When does attrition lead to biased estimates of alcohol consumption? Bias analysis for loss to follow-up in 30 longitudinal cohorts

Katherine M. Keyes, Justin Jager, Jonathan Platt, Caroline Rutherford, Megan E. Patrick, Deborah D. Kloska, John Schulenberg

Research output: Contribution to journalArticle

Abstract

Objectives: Survey nonresponse has increased across decades, making the amount of attrition a focus in generating inferences from longitudinal data. Use of inverse probability weights [IPWs] and other statistical approaches are common, but residual bias remains a threat. Quantitative bias analysis for nonrandom attrition as an adjunct to IPW may yield more robust inference. Methods: Data were drawn from the Monitoring the Future panel studies [twelfth grade, base-year: 1976–2005; age 29/30 follow-up: 1987–2017, N = 73,298]. We then applied IPW imputation in increasing percentages, assuming varying risk differences [RDs] among nonresponders. Measurements included past-two-week binge drinking at base-year and every follow-up. Demographic and other correlates of binge drinking contributed to IPW estimation. Results: Attrition increased: 31.14%, base-year 1976; 61.33%, base-year 2005. The magnitude of bias depended not on attrition rate but on prevalence of binge drinking and RD among nonrespondents. The probable range of binge drinking among nonresponders was 12–45%. In every scenario, base-year and follow-up binge drinking were associated. The likely range of true RDs was 0.14 [95% CI: 0.11–0.17] to 0.28 [95% CI: 0.25–0.31]. Conclusions: When attrition is present, the amount of attrition alone is insufficient to understand contribution to effect estimates. We recommend including bias analysis in longitudinal analyses.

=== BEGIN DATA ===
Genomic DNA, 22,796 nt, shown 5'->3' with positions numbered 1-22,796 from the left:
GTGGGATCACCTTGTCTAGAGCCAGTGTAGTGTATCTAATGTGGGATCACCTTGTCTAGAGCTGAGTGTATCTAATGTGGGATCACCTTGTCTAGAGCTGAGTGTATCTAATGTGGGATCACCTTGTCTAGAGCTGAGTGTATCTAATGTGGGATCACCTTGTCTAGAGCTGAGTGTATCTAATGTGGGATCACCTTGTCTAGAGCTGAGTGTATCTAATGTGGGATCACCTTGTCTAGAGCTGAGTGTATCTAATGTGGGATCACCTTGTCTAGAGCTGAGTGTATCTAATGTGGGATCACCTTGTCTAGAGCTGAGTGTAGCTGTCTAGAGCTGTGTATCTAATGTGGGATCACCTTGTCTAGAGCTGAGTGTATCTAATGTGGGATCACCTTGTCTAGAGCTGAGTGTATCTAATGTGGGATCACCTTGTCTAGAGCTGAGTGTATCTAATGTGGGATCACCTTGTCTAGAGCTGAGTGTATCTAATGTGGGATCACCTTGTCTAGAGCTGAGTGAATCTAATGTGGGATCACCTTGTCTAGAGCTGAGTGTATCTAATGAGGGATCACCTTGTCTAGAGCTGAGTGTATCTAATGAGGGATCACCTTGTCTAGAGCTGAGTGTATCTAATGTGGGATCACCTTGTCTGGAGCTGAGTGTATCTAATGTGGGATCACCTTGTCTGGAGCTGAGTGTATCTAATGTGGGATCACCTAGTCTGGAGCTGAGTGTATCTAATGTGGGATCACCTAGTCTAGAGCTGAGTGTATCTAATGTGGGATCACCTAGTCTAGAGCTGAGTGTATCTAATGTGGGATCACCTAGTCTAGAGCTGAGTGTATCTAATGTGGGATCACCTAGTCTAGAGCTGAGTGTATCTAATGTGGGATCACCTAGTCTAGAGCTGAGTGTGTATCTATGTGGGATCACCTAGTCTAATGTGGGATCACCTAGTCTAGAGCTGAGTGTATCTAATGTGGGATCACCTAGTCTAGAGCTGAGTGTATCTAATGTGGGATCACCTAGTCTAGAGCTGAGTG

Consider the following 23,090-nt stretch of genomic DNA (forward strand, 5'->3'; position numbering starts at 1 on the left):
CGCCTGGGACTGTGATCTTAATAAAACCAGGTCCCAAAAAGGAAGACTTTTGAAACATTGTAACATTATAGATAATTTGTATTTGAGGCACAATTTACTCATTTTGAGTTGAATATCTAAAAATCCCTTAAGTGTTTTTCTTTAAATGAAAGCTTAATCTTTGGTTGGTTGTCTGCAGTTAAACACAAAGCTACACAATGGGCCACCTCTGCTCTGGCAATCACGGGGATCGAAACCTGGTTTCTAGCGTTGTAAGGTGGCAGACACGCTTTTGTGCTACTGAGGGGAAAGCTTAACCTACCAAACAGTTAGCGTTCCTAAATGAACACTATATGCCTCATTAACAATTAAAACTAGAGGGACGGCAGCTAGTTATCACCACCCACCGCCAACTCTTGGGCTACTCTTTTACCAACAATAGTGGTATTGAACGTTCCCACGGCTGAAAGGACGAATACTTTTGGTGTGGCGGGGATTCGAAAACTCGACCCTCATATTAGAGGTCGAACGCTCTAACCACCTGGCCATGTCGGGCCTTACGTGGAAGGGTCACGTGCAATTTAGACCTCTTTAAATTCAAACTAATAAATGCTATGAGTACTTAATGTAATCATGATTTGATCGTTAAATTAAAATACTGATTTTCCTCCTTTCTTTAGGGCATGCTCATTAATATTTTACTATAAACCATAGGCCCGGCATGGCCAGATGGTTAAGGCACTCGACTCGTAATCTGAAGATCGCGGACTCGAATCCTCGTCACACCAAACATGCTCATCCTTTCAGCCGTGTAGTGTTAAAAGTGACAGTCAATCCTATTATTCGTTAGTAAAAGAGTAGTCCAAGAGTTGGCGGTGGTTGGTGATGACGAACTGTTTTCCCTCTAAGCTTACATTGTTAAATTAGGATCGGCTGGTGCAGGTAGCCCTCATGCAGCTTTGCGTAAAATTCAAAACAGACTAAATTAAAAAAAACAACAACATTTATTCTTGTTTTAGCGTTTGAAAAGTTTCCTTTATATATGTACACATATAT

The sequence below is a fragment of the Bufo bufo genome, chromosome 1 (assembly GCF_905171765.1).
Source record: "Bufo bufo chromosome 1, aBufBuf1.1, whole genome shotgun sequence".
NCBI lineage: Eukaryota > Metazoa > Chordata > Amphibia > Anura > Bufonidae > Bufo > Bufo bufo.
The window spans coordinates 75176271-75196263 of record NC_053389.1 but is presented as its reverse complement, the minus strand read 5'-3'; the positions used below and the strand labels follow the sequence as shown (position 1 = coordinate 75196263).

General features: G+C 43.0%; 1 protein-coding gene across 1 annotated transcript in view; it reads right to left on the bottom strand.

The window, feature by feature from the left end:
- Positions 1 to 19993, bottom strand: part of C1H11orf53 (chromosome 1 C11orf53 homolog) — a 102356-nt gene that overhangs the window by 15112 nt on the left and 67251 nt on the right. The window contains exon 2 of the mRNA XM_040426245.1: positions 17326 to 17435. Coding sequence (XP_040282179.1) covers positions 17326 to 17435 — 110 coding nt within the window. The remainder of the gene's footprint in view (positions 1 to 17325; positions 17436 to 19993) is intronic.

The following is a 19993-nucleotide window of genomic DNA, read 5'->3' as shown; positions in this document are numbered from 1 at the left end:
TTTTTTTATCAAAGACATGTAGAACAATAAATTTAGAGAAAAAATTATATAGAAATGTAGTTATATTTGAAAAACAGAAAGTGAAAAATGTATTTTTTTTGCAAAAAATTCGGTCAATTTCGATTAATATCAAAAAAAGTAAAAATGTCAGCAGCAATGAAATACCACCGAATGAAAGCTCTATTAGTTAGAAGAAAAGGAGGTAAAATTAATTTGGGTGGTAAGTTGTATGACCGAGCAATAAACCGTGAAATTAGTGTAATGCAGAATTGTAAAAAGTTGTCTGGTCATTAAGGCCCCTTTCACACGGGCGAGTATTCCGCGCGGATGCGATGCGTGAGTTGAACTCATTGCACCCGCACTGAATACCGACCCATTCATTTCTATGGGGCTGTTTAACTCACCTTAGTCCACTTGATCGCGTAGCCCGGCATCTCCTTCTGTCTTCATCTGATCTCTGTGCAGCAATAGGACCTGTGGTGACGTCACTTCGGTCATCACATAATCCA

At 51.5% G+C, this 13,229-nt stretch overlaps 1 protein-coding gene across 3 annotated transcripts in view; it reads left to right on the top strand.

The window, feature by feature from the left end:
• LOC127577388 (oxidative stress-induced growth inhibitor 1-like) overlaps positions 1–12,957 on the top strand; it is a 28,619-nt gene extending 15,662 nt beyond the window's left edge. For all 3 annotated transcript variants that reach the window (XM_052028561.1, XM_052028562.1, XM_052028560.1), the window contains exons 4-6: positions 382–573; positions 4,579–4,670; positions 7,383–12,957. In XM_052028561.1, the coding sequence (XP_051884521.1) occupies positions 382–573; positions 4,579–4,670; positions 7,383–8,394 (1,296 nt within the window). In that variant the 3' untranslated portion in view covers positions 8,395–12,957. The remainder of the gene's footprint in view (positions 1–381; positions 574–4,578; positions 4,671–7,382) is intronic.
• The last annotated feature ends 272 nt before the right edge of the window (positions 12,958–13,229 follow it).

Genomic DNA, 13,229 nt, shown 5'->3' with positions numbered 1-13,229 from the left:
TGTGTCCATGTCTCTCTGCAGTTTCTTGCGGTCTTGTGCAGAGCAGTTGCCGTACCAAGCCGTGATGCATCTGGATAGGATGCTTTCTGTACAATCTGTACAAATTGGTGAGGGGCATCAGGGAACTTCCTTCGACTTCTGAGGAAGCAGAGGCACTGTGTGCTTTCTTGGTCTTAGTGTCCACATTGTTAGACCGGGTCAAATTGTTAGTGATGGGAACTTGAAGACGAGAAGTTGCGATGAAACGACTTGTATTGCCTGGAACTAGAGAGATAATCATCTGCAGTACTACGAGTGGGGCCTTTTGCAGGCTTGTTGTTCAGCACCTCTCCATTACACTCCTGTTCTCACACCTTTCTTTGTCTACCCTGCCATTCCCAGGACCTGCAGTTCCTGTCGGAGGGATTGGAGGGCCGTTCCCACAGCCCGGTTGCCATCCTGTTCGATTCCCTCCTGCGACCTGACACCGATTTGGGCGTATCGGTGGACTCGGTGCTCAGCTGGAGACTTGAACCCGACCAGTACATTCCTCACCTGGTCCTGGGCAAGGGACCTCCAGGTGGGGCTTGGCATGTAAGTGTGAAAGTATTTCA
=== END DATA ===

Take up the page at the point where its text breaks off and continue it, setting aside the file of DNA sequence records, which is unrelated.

Original languageEnglish (US)
JournalInternational Journal of Methods in Psychiatric Research
DOIs
StateAccepted/In press - 2020

Keywords

  • adolescents
  • alcohol
  • attrition

ASJC Scopus subject areas

  • Psychiatry and Mental health

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